A Look at the Tactics of the Tactical Response Team in R. v. Cornell: They’re No Joke
R. v. Cornell 2010 SCC 31 is a Supreme Court case released on July 31st 2010 concerning the appropriateness and reasonableness of police conduct during a search of a private dwelling. This post is a new take on the judgment which was first reviewed here.
The regulation of police powers is, unfortunately, a concern for all Canadians, not just those suspected or accused of criminal offences. The defendant Mr.Cornell’s door was rammed down without warning in November 2006 as nine balaclava-clad police stormed into his home. The police were acting under a warrant to search his residence for drugs. The violent (or, as it is euphemistically called, “dynamic”) entry was unfortunately met by the appellant’s innocent and mentally disabled brother, who was not shown a warrant and who was forced to the ground and handcuffed at gunpoint before the confusion settled.
Heavily armed tactical response units like the one involved in this case have made mistakes in the past, sometimes with deadly consequences for innocent civilians (and their equally innocent dogs – see the article on Bernard Bastien’s accidental death in Saturday Night Magazine, April 1998: http://email@example.com/msg04322.html).
Setting the Stage:
In 2006 police in Calgary, Alberta began investigating two members of the notoriously violent “Fresh Off the Boat” gang. Suspects “N” and “T” were believed to be conducting a cocaine trafficking operation, using cell phones and cars to receive and deliver orders.
During a two-week surveillance of N, he was witnessed visiting the accused’s residence four times for short visits. The police came to believe that Mr. Cornell’s residence was being used in the “dial-a-dope” operation as a stash house for the illegal drugs.
Two months before the search of Cornell’s residence, a mobile phone registered to his home address was discovered in N’s car; evidence, the police contended, of the accused’s affiliations with the violent criminal gang.
Based on the information they received through this surveillance, [the Information] warrants to search the residences of T and the accused, as well as N’s vehicle were issued pursuant to s. 11 of the Controlled Drugs and Substances Act.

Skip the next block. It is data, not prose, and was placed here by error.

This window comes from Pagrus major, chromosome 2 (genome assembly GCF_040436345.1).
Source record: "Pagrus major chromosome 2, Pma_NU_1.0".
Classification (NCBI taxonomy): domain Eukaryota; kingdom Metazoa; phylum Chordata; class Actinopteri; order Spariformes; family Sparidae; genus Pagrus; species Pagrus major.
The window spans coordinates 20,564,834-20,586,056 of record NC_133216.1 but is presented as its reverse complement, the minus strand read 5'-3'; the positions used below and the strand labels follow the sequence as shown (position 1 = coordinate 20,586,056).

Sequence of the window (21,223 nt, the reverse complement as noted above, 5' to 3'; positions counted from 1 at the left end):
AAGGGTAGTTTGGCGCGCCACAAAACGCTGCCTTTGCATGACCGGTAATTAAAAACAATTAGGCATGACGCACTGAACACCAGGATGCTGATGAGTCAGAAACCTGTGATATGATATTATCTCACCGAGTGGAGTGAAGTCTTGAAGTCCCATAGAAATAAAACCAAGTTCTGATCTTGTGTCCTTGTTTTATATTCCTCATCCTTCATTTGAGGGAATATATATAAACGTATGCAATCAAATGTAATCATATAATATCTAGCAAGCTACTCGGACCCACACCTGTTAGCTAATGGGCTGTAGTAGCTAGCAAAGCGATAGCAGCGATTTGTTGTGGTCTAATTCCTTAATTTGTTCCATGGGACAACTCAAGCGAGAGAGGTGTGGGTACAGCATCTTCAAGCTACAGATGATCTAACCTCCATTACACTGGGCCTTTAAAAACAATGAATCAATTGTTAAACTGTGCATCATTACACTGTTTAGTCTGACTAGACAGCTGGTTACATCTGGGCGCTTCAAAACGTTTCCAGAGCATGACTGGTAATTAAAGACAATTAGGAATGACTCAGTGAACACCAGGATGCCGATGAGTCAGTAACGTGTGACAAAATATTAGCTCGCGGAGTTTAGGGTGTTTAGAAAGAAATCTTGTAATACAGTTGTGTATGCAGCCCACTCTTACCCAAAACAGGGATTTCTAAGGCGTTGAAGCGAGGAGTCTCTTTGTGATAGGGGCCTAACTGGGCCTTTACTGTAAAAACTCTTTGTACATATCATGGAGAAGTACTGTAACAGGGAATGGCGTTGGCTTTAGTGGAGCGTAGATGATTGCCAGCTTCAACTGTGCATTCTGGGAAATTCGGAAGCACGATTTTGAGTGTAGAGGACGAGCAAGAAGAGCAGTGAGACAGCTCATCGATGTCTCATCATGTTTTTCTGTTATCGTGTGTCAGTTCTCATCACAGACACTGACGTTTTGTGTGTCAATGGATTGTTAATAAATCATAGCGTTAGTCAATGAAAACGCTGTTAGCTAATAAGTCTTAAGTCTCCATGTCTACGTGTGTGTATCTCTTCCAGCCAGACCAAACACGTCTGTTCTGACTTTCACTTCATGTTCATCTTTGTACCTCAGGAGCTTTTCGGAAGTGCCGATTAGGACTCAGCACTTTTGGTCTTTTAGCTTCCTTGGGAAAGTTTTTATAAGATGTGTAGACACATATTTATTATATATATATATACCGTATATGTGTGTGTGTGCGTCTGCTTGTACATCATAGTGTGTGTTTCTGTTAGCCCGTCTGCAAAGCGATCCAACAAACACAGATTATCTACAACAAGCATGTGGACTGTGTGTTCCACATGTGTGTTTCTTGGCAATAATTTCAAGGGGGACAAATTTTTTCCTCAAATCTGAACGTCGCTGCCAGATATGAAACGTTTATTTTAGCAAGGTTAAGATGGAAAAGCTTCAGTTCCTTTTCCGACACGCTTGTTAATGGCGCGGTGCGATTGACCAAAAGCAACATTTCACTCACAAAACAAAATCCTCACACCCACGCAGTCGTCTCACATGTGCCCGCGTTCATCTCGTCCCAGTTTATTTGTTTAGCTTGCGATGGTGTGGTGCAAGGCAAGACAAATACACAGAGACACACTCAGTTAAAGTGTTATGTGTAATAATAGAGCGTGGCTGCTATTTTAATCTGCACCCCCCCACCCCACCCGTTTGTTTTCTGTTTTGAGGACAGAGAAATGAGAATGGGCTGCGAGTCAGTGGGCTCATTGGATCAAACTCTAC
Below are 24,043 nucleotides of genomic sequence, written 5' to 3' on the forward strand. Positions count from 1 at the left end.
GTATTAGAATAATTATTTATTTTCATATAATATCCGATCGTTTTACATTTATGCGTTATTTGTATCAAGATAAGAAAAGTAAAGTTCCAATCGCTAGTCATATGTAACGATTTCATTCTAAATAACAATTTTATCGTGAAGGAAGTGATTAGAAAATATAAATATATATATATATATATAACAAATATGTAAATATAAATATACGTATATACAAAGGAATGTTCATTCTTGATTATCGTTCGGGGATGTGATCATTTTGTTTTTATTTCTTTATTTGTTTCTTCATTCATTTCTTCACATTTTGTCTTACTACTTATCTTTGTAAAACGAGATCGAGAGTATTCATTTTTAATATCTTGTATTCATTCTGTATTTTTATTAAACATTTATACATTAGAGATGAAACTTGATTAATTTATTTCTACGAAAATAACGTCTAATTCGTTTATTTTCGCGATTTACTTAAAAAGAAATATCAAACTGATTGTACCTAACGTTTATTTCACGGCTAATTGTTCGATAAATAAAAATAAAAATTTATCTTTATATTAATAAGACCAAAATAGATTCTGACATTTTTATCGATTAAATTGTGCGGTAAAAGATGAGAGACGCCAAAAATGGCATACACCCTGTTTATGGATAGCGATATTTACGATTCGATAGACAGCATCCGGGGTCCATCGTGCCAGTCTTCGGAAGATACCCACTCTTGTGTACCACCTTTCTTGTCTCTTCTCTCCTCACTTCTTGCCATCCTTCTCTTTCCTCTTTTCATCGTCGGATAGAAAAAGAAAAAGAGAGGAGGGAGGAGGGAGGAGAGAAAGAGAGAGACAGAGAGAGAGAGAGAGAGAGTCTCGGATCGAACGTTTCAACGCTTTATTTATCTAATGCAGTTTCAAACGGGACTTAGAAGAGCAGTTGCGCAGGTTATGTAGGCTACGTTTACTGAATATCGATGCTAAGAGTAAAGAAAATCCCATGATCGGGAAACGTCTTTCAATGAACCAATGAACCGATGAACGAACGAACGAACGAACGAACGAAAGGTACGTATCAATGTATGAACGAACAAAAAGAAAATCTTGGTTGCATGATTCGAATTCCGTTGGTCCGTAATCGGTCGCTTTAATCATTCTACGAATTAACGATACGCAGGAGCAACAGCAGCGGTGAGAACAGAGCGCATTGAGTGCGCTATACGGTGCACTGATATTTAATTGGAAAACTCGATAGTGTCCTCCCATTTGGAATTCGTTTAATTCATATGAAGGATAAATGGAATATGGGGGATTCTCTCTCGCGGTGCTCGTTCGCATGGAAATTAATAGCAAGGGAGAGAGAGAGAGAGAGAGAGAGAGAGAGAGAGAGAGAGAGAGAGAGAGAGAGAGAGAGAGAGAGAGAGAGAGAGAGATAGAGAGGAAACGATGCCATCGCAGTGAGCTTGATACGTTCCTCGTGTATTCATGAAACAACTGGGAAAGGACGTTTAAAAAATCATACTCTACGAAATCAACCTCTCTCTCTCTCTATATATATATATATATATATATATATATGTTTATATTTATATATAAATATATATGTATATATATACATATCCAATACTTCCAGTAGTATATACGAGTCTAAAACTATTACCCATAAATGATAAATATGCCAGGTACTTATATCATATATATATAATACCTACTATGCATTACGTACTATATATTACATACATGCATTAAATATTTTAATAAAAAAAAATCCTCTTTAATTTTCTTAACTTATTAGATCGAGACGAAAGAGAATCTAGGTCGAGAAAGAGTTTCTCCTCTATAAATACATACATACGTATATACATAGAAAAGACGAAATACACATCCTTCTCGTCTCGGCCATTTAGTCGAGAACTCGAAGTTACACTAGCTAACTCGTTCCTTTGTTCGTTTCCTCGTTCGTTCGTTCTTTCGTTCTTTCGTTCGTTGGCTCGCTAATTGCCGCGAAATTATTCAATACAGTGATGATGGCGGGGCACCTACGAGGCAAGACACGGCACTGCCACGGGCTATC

The Information that lead to the warrant also indicated that a heavily armed tactical team would be required to enter the residences to protect against the perceived possibility of both evidence destruction and violent resistance.
On the afternoon of November 30th 2006, after conducting surveillance on the accused’s home for two days, the police observed the accused’s mother and sister leave the house and drive away. The other search warrants had already been executed, and N was safely in police custody.
Nine officers, their faces masked in balaclavas, bodies encased in full body amour and weapons drawn, rammed down the front door of the premises in order to secure it. They did so without knocking or announcing their presence in any way. As it turned out, the only person resident at the time was the accused’s brother, Robert, who is mentally challenged. At the time of the raid, the house did not require securing.
Robert was forcibly taken down, pushed on to his stomach and handcuffed with his arms behind his back. After approximately four minutes, his mental state and anguish were discerned and the handcuffs were removed. An officer tried unsuccessfully to comfort Robert, who eventually was helped by a paramedic to call his mother.
The tactical response team did not have a copy of the search warrant with them at the time they entered the premises. It was located a few blocks away with the lead investigator, and was only produced upon the arrival of Robert’s distraught mother, Mrs. Cornell. She had been summoned by her son, who was confused and in a state of panic.
During the search the police discovered 99.4 grams of cocaine in the accused’s bedroom. Mr. Cornell later admitted to possessing the cocaine for purposes of trafficking, but argued that the police obtained the evidence through an unreasonable search that included significant damage to his property, and that the evidence obtained via the search should therefore not be admitted.
He was convicted at trial. The Alberta Court of Appeal upheld the conviction, holding that the accused’s rights under s. 8 of the Charter of Rights and Freedoms had not been infringed because the search had been lawfully authorized and conducted reasonably, all things considered. The Supreme Court followed the reasons of the Alberta Court and dismissed the appeal.